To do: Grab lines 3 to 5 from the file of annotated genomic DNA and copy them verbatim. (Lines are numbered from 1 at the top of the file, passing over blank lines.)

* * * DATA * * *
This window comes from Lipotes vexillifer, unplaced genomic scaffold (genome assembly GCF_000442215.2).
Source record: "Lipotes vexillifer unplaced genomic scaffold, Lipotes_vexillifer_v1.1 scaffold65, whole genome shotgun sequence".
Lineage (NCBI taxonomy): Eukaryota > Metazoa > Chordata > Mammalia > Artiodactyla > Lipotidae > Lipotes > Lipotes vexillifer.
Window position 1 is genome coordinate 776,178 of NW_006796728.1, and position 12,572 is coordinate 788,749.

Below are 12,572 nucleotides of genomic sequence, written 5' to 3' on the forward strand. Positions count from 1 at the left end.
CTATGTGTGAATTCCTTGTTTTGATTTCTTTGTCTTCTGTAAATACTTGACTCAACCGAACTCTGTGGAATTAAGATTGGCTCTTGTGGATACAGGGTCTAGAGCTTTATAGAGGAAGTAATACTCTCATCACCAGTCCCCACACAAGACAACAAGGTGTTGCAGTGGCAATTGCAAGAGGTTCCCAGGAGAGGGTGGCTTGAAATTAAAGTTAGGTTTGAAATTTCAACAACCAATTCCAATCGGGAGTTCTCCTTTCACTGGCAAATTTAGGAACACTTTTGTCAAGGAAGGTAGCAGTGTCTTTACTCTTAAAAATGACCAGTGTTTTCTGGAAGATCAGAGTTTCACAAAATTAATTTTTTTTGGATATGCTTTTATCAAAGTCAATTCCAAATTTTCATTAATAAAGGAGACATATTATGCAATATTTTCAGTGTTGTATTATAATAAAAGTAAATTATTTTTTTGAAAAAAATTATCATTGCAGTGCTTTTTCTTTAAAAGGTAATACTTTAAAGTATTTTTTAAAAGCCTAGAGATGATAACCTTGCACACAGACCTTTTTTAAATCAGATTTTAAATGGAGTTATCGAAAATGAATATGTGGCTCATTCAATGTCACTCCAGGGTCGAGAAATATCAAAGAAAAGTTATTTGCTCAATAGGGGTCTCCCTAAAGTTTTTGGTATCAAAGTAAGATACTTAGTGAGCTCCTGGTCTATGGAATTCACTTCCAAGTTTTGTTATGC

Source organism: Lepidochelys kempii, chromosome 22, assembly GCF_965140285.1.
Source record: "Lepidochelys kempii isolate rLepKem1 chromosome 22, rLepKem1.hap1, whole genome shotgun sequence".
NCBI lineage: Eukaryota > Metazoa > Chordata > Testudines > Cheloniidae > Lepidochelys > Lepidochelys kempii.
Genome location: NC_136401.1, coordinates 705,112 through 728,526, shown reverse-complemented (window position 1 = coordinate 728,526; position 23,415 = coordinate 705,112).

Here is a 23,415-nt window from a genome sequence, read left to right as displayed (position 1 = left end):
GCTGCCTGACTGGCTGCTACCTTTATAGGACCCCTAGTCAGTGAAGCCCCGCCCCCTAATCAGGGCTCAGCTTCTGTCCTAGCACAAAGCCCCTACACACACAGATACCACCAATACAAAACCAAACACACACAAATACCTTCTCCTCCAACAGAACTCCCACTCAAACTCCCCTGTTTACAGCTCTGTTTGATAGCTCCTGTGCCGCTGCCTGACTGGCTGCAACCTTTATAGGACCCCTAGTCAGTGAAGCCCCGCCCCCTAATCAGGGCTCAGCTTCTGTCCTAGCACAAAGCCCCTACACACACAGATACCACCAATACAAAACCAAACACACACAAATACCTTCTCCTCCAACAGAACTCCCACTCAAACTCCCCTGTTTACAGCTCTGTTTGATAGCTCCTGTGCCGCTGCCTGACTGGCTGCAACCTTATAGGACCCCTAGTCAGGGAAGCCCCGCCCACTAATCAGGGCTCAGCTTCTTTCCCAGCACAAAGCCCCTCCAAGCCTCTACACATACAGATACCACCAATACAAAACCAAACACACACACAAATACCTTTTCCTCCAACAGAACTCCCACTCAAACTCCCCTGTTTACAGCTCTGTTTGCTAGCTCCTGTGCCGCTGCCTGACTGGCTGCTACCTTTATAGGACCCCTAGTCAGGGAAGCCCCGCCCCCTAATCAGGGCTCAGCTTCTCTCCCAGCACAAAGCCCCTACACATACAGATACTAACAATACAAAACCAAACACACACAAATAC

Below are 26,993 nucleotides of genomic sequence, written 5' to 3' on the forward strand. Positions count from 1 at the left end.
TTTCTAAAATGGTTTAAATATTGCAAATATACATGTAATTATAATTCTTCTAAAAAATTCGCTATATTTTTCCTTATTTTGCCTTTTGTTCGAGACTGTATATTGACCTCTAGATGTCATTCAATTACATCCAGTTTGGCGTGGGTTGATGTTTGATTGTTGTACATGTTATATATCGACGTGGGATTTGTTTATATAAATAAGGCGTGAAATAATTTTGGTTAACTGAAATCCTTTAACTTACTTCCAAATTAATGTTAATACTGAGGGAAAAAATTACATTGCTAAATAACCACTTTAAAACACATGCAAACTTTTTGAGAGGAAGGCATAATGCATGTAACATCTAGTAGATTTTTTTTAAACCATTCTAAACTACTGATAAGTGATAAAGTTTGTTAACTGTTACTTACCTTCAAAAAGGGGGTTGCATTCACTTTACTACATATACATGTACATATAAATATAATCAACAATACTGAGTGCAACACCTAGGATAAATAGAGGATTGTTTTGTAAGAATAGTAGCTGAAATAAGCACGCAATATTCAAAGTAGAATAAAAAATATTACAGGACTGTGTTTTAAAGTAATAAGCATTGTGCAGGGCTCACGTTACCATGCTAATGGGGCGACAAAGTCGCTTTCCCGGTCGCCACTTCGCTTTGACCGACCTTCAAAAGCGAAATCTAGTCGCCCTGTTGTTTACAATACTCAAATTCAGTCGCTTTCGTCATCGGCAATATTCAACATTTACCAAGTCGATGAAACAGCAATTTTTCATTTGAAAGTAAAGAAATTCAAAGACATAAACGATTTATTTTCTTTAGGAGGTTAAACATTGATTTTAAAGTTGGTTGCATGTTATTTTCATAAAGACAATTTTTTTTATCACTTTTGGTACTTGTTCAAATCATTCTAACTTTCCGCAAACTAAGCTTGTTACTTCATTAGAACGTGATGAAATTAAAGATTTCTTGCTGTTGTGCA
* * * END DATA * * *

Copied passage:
Lineage (NCBI taxonomy): Eukaryota > Metazoa > Chordata > Mammalia > Artiodactyla > Lipotidae > Lipotes > Lipotes vexillifer.
Window position 1 is genome coordinate 776,178 of NW_006796728.1, and position 12,572 is coordinate 788,749.

Below are 12,572 nucleotides of genomic sequence, written 5' to 3' on the forward strand. Positions count from 1 at the left end.